I have always been awed by Hector Berlioz’ Grande Messe Des Mortes, but only tonight did I look into the history of this piece.
It turns out it was written with soldiers in mind.
Initially it was dedicated to the soldiers of the 1830 revolution that overthrew the wildly unpopular restoration of the absolutist Bourbon monarchy, and installed a constitutional Orleans monarch in its place.
It was first performed in a concert dedicated to French soldiers abroad in the colonies.
It’s a very powerful piece of music and although its origin is somewhat nationalistic, it is set to the standard Latin text of the requiem mass that is widely understood throughout the world. It is clear from the profound sadness of the piece that he felt strongly for the soldiers and understood their troubled last moments in a very unique way. It is sublimely different from every other requiem by any other composer; the Dies Irae movement, far from being the usual bombastic allegro presto movement (as in Mozart or Verdi), is a slow and grand call to the post for the ultimate inspection by the general of all generals. The melodic tension builds as the righteous are saluted and the wicked are stripped of their ribbons and dismissed unceremoniously.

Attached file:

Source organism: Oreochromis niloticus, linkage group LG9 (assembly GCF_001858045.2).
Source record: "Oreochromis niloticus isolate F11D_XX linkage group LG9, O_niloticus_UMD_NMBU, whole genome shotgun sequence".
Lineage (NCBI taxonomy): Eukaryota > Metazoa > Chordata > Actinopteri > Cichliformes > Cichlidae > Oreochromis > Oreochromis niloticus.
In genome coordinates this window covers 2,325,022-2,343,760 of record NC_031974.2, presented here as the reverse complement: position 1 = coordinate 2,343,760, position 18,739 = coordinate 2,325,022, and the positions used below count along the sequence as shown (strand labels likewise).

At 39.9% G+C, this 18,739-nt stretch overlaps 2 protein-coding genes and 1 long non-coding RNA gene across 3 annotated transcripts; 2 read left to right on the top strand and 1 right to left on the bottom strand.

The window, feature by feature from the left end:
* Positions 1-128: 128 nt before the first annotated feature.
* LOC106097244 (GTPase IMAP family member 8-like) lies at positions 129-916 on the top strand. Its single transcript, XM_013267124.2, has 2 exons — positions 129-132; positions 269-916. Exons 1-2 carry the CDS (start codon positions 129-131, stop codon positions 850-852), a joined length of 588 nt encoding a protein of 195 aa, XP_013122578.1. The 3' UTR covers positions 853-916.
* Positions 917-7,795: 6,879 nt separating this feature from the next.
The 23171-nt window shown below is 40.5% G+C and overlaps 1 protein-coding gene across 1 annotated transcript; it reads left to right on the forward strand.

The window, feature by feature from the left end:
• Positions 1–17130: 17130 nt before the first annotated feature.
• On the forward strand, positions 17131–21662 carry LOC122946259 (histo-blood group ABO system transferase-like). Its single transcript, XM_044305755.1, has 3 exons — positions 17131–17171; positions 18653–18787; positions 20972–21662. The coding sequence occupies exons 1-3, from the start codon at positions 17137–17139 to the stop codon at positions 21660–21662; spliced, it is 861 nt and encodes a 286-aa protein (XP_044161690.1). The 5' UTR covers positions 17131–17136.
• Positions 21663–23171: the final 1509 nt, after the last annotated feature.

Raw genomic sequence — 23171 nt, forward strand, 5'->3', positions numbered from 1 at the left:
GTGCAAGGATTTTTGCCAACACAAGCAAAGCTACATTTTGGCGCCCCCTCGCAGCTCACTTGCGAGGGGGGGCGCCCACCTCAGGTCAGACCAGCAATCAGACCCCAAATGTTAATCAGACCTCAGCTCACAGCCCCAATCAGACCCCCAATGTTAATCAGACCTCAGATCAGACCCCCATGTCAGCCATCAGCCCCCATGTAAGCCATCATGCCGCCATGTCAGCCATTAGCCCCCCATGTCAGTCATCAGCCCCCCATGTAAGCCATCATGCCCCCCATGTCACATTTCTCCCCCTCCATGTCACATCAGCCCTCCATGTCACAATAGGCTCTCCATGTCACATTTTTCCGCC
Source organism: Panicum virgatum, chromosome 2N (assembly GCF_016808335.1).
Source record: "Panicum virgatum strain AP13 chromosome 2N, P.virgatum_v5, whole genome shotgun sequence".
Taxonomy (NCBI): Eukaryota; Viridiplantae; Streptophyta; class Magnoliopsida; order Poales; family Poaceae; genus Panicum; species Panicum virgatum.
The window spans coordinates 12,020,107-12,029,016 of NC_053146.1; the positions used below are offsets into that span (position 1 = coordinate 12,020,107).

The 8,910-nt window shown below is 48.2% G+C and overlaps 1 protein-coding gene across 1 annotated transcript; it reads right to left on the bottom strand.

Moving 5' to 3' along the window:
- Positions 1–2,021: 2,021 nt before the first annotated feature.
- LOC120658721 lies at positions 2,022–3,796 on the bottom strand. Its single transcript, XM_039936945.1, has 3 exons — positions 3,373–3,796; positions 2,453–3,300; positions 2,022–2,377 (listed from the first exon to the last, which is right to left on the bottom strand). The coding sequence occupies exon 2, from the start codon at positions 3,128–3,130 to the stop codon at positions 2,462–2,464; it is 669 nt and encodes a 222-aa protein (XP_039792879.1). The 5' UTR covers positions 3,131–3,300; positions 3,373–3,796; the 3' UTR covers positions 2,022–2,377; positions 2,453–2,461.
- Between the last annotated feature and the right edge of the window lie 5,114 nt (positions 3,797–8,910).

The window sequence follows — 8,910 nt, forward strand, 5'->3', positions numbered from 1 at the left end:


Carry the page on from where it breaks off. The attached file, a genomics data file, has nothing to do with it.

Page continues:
It is a powerful piece and worth hearing at least once in your lifetime.
Here it is, all 92 minutes of it: